The internet isn’t just a means to send email and look up information. It’s a powerful tool for all kinds of networked communication. But it’s also a great tool to innovate – in your product, your business, or your organization.
Lately, I’ve had a number of chats with my buddies and collaborators Max Senges and Thomas Praus about innovation, how to create a culture of innovation, and how to use the web to foster it. While more and more organizations start their own blogs (which is great), not too many really use social media to realize their full potentials.
One of the main problems, from a company point-of-view, is of course: How can you measure the success of social media programs? Usually, your average company’s management can only go for a social media program if you can put a clear value to said program, right? (Yes, that’s even true for your not-so-average company, although it may depend.) As web strategist Jeremiah Oywang points out: “This is the year of ROI, measurement, and experimentation.”
Luckily, the consulting & social media community has put a lot of thought into the issue of evaluation and social media measurement. For a good intro, I’d recommend those readings:
- Mike Manuel, Media Guerrilla: Social Media Measurement Deconstructed
- Tara Hunt, HorsePigCow: Metrics for Healthy Communities
- Christopher Carfi, The Social Customer Manifesto: Social Networking for Business: Measuring the Results
- Stowe Boyd, /Message: The Social Scale of Social Media: The Conversational Index
- WirdSpreadsQuickly.com: Word of Mouth Measurement
- Plus, of course, Jeremiah Owyang’s whole list of posts on Social Media Measurement. (Start with the basics here: Web Strategy: How to Measure your Social Media Program)
But while (at least in the the social media sphere) the tools and strategies to measure success are emerging, so far there’s not enough companies that really know about those tools, and thus don’t have a chance to use them successfully. The idea of giving up control and openly sharing your information with customers can be very scary. But social media and other channels between organization and their stakeholders (users, fans and angry customers alike) offer organizations the chance to really learn what matters to their clients, what bothers them, what drives them crazy. That’s exactly the kind of information that an expensive survey, sent out to 10.000 customers, will not get you. It’s also exactly the kind of information that’s absolutely priceless: You get better feedback, often even great ideas on what to improve, and how. Which brings us right back to our starting point:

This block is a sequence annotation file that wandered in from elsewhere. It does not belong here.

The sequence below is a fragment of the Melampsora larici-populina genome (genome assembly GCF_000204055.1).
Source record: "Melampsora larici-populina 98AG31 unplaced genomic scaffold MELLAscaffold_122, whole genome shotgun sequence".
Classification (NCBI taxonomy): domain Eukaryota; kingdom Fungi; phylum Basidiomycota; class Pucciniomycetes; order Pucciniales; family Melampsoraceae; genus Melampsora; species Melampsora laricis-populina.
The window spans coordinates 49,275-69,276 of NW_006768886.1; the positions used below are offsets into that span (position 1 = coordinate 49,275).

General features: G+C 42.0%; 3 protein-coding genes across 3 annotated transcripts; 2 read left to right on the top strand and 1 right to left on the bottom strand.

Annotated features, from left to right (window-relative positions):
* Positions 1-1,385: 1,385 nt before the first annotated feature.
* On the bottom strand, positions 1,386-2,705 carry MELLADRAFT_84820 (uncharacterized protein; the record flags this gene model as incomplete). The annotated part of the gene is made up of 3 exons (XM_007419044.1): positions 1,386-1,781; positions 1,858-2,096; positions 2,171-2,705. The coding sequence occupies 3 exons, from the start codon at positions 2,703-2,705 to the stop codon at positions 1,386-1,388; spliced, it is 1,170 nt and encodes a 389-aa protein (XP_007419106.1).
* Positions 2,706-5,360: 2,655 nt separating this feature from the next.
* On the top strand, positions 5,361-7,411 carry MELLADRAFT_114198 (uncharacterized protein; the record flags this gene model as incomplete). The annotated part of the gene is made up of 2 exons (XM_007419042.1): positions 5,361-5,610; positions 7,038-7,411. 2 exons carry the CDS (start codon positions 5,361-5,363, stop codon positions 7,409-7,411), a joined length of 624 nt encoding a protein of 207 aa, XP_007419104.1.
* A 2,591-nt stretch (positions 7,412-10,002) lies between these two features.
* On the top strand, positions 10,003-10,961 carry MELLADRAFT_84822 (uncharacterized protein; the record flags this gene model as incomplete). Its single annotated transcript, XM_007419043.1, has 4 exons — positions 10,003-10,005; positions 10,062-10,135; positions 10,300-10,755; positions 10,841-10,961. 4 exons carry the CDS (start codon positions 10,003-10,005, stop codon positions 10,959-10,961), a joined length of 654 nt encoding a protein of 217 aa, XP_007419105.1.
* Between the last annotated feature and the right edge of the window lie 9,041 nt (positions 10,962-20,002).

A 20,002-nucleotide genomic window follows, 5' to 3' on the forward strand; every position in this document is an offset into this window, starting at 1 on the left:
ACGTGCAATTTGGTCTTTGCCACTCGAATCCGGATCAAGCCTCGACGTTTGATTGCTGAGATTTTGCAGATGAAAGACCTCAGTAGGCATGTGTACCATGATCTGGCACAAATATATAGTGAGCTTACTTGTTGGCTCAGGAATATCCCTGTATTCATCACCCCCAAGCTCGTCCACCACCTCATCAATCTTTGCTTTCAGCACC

Not enough organizations use the web efficiently to foster innovation.
While we were chatting away and brainstormed a little about how to deploy web-based strategies and tools that allow to foster innovation, we came to the conclusion that this is a field to which a lot of companies don’t even have access to. Sure, you’ll find all kinds of stuff on the web. But between web 2.0 startups (who know this kind of stuff themselves) and major global firms (who might hire consultants to inform them), there’s a majority of small and medium-sized enterprises who just don’t have the time and resources to do it themselves. (Not to mention all the NGOs and non-profits.)
It’s time to offer some advice in that regard, and to make it easier to access the relevant information. We haven’t yet decided how exactly to go about it. But as a first step, I’ll try to collect more relevant information here on this weblog. As a second step, the three of us are thinking about offering some kind of consulting on the issues of web-based innovation, social media, and better access to new markets. As of now, it’s still very much up in the air how exactly this will look. (As freelancers, but working closely together, following the example of Stowe Boyd & The Messengers; Or rather as a proper company? Who knows.)
But first, I’d like to hear your story: Does your company know how to use the web to innovate? What strategies and tools have you deployed, what worked, and what didn’t? Are you a social media evangelist in your organization? What obstacles did you have to overcome, and how did you? Share your experiences, so others can learn from you!
Full disclosure: I’ve known both Max and Thomas for a long time and we’ve collaborated in a number of projects. Among other things, the three of us have co-written a book about Second Life (buy in Spanish, download for free in English) for Universitat Oberta de Catalunya. Thomas and I have also worked together at face2net for a while.)
Update: For easier access to the collected information, you can find it in the (new) category web-based innovation.